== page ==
Will DOE’s new special education policy really “Focus on Learning”?
by Norm Fruchter
The NYC Department of Education’s is proposing to address the instructional needs of students with disabilities in local schools rather than in schools with specific special education programs. This is an important, and welcome, policy shift that critics of the school system’s ineffective and often damaging special education programs have been urging for decades. In 1995, my NYU colleagues and I published Focus on Learning, which called for reorganizing NYC’s special education through a “school-based model … [which] reconfigures school and classroom organization, personnel, instruction and assessment strategies, and fiscal allocation policies” to produce effective education for students with disabilities. Our report argued that comprehensive reform of the entire system was necessary to make this school-based strategy work.
More than 20 years later, the DOE’s new strategy will give principals the freedom, and the flexibility, to meet the learning needs of their special education students. Time will indicate whether the DOE will provide both the flexibility and the additional resources that effective instruction for students with disabilities requires. But more than resources are necessary. Principals, teachers, guidance counselors, and support staffs will need to tap a base of sophisticated teaching knowledge and a diverse repertoire of instructional skills to accurately assess and effectively meet the learning needs of the students with disabilities in their local schools. Some exceptional schools have built this necessary base of instructional knowledge. Many more schools will need to develop such a base to make a school-based strategy for educating students with disabilities successful.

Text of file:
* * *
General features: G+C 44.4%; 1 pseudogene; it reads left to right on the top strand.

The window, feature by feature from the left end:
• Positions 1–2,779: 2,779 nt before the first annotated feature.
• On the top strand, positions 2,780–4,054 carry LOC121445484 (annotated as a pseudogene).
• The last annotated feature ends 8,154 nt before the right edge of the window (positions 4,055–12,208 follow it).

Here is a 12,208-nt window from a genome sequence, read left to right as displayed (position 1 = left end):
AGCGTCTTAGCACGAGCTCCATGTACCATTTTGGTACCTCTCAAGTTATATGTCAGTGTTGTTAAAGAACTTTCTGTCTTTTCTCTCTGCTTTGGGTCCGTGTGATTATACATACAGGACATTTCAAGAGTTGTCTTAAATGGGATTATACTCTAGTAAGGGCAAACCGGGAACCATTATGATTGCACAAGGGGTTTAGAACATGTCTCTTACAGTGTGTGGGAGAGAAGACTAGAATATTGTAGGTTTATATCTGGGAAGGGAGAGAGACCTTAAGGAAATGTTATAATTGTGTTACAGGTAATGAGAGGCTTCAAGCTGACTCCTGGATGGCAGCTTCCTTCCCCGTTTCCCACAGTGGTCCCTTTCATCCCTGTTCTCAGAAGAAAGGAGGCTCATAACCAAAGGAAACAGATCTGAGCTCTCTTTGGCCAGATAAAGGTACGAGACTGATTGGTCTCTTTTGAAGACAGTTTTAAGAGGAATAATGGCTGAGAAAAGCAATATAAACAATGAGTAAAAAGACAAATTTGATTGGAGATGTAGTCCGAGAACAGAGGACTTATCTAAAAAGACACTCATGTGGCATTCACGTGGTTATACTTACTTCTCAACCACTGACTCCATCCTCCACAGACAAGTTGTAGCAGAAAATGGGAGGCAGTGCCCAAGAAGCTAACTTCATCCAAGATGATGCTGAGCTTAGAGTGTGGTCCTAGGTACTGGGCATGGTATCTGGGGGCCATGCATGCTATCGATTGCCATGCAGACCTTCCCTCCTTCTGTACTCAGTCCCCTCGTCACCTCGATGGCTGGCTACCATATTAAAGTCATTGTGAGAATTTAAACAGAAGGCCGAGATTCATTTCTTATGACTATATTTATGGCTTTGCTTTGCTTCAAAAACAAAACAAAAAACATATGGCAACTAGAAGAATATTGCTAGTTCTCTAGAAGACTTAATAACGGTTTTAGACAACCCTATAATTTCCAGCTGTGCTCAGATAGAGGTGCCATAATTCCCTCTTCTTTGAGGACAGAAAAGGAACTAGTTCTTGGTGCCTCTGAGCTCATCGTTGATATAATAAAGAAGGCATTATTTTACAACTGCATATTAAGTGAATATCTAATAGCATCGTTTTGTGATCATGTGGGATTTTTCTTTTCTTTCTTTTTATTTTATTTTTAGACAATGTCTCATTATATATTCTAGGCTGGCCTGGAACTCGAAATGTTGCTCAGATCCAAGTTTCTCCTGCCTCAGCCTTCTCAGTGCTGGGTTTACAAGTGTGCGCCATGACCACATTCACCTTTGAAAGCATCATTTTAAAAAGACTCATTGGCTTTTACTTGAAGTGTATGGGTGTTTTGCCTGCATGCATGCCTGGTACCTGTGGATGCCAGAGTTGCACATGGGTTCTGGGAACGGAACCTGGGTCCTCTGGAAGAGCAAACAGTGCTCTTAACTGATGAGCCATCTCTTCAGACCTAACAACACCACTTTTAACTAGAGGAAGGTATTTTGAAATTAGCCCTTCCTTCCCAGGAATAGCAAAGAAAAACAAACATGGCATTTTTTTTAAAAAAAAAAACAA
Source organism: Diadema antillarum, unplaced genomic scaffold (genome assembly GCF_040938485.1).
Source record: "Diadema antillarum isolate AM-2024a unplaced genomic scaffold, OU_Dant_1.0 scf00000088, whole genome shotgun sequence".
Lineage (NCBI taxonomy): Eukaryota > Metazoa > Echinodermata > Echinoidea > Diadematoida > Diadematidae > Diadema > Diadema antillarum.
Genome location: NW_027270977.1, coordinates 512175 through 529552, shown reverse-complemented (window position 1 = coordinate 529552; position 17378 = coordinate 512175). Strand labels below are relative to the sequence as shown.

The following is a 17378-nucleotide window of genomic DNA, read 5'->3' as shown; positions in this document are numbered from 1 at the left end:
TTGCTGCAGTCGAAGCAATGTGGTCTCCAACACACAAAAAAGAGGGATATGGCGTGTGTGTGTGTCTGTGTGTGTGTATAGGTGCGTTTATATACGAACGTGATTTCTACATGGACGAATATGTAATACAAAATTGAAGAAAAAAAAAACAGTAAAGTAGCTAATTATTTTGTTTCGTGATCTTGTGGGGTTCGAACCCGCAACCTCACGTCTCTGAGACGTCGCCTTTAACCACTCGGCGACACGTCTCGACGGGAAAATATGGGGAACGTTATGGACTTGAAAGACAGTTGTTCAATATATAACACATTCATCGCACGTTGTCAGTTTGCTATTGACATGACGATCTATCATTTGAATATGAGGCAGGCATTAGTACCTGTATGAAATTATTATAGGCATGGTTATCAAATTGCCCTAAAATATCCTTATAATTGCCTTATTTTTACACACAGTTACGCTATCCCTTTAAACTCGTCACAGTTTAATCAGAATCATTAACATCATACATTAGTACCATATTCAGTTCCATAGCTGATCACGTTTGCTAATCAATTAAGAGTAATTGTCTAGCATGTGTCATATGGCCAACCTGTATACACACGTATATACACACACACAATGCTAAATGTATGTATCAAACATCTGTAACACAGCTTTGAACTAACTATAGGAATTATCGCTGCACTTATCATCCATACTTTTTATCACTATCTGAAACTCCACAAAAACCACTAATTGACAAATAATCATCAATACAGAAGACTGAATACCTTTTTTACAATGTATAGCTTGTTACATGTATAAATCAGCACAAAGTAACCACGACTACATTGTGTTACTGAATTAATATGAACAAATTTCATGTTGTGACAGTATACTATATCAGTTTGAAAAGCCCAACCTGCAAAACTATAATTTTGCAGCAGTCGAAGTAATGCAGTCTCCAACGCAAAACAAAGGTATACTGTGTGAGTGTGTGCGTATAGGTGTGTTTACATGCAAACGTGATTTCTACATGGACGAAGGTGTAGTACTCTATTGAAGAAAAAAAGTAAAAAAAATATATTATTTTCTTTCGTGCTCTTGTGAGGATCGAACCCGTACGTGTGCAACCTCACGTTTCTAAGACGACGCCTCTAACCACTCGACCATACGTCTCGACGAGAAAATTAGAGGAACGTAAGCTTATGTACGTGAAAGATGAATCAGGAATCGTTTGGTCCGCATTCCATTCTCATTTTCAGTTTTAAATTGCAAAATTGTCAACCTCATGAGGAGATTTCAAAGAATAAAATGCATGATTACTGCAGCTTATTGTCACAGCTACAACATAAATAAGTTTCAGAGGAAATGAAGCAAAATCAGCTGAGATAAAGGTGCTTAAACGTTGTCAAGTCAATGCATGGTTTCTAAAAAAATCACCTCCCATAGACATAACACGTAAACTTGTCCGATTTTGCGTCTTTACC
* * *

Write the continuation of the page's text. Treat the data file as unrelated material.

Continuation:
How will the DOE help schools develop this necessary base of instructional expertise? Our current principal cohort is probably the youngest and least experienced it’s ever been; providing autonomy and flexibility to principals with little knowledge of the diversified instructional approaches students with disabilities require is hardly a solution. Worse, our teaching force is increasingly inexperienced and suffers from high turnover rates, and the ranks of our special education experts have been decimated. And with few exceptions, the top ranks of the school system’s administrators are innocent of intensive teaching experience and know little about providing the support that classroom teachers of students with disabilities will require.
A school-based policy for educating students with disabilities, implemented without developing the experience, knowledge, and expertise necessary to truly “focus on learning,” could become yet another DOE structural reform that ignores the need to concentrate on developing, providing, and supporting effective instruction.